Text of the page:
Trainee housing worthy ambitions
A recent trip to the Kimberley for Housing Authority’s Perth-based Leah McClennan has given her new insight into transitional housing.
As a Public Sector Commission Aboriginal trainee, Leah visited the west Kimberley with the Authority’s Transitional Housing Program team to assist with information sessions for potential program participants. The program provides stable, affordable housing for Aboriginal people who are employed or in training, and who ensure their children attend school regularly.
‘The visit provided a chance to examine the operational side of the program and to see the properties being built and how construction in Broome and Derby differs from Perth,’ Leah said.
Leah has been with the Transitional Housing Program team since September 2016 and will complete her one-year traineeship later this year, after which she hopes to continue working in the housing sector.
Leah’s supervisors on the trip were Graham McCafferty, A/Manager Program Delivery, Joanne Turton, Senior Program Coordinator, and Simon Bell, Director Housing Programs.
‘It was rewarding to meet potential program participants and hear their story—where they are from and their home ownership goals and I learned a great deal about the land and history through my supervisors’ extensive knowledge of the area,’ Leah said.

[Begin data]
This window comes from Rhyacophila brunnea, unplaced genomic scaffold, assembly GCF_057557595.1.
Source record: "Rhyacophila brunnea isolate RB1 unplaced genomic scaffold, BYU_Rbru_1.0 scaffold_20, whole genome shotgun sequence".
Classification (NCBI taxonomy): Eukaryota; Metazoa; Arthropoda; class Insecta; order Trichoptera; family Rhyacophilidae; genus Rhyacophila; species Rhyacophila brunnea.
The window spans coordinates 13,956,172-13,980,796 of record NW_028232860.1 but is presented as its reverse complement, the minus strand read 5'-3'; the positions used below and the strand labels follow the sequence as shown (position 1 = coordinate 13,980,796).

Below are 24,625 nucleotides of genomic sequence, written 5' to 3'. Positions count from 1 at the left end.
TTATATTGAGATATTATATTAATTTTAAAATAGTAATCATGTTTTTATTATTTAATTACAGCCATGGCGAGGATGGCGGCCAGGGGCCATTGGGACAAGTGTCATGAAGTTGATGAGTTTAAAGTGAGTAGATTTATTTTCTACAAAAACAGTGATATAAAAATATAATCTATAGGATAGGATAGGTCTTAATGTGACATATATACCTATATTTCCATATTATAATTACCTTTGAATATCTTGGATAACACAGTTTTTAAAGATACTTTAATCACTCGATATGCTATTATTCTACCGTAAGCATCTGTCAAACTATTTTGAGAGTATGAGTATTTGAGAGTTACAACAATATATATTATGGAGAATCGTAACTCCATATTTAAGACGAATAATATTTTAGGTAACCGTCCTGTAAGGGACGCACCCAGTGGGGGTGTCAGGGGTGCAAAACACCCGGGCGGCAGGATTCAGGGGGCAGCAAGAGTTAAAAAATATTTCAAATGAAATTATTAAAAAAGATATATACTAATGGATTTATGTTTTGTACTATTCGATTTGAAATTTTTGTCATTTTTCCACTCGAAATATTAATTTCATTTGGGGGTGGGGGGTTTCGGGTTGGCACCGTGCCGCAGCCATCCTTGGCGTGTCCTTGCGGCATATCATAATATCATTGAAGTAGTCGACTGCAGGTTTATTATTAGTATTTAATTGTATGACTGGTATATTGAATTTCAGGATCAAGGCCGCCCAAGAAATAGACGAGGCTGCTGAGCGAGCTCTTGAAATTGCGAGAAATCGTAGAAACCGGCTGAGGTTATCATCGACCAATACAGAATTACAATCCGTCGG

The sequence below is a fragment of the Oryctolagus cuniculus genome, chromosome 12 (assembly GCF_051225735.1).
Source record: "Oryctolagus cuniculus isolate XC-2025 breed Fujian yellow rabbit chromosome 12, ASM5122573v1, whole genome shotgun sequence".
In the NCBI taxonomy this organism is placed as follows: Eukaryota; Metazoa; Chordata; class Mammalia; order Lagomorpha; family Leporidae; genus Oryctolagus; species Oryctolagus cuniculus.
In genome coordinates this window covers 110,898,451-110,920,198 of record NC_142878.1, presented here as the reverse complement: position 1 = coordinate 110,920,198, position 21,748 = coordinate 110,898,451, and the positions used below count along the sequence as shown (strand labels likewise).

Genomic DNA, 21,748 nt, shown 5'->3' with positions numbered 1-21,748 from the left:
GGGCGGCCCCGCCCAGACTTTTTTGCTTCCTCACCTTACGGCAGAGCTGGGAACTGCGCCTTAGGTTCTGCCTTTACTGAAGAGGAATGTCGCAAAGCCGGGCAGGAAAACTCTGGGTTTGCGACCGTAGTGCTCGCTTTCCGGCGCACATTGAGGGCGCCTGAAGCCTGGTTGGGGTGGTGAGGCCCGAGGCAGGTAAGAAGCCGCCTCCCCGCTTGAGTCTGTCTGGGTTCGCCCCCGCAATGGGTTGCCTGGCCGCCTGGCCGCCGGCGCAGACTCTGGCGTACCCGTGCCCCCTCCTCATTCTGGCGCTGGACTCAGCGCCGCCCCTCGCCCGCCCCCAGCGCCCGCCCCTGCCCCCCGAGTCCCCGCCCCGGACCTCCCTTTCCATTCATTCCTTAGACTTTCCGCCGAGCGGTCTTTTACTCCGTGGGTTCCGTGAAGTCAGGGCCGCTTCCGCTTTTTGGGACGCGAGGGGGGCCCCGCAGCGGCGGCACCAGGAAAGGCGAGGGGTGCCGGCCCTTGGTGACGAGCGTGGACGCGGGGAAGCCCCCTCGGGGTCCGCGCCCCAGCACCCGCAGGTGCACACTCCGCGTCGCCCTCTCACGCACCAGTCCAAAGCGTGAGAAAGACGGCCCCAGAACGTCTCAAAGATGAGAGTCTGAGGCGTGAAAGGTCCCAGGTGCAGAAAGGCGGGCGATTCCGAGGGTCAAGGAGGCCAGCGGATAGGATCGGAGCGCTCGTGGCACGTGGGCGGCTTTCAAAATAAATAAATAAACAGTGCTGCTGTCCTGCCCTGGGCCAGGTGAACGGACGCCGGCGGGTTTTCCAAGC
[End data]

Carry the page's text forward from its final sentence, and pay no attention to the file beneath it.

Leah had informative meetings with the program’s property and tenancy managers and support providers who partner with the Housing Authority.
‘It’s great to know that people in the program have become the first people in their families to own their own homes and have gone on to become role models within their communities.’
Leah’s father and ancestors are from the Wardandi language group of Busselton, Capel, Margaret River and Augusta, with family also in the Broome and Lombadina communities, while her mother is Swedish.
Before undertaking the traineeship, Leah was working in childcare and studying a Diploma of Early Childhood Education and Care.
‘I applied for the traineeship in February 2015 because I wanted to leave the childcare industry to explore different career options and to develop new skills in a challenging environment.
‘My time so far at Housing has been so rewarding and I haven’t looked back since changing careers and entering the public sector.’
Attract, appoint and advance: An employment strategy for Aboriginal people (Attract, appoint and advance) provides a cohesive set of actions that help public authorities realise good practices around attracting, appointing, retaining and developing Aboriginal people.
The strategy’s primary goal is to achieve greater retention and sustainable improvement in the representation of Aboriginal employees at all levels.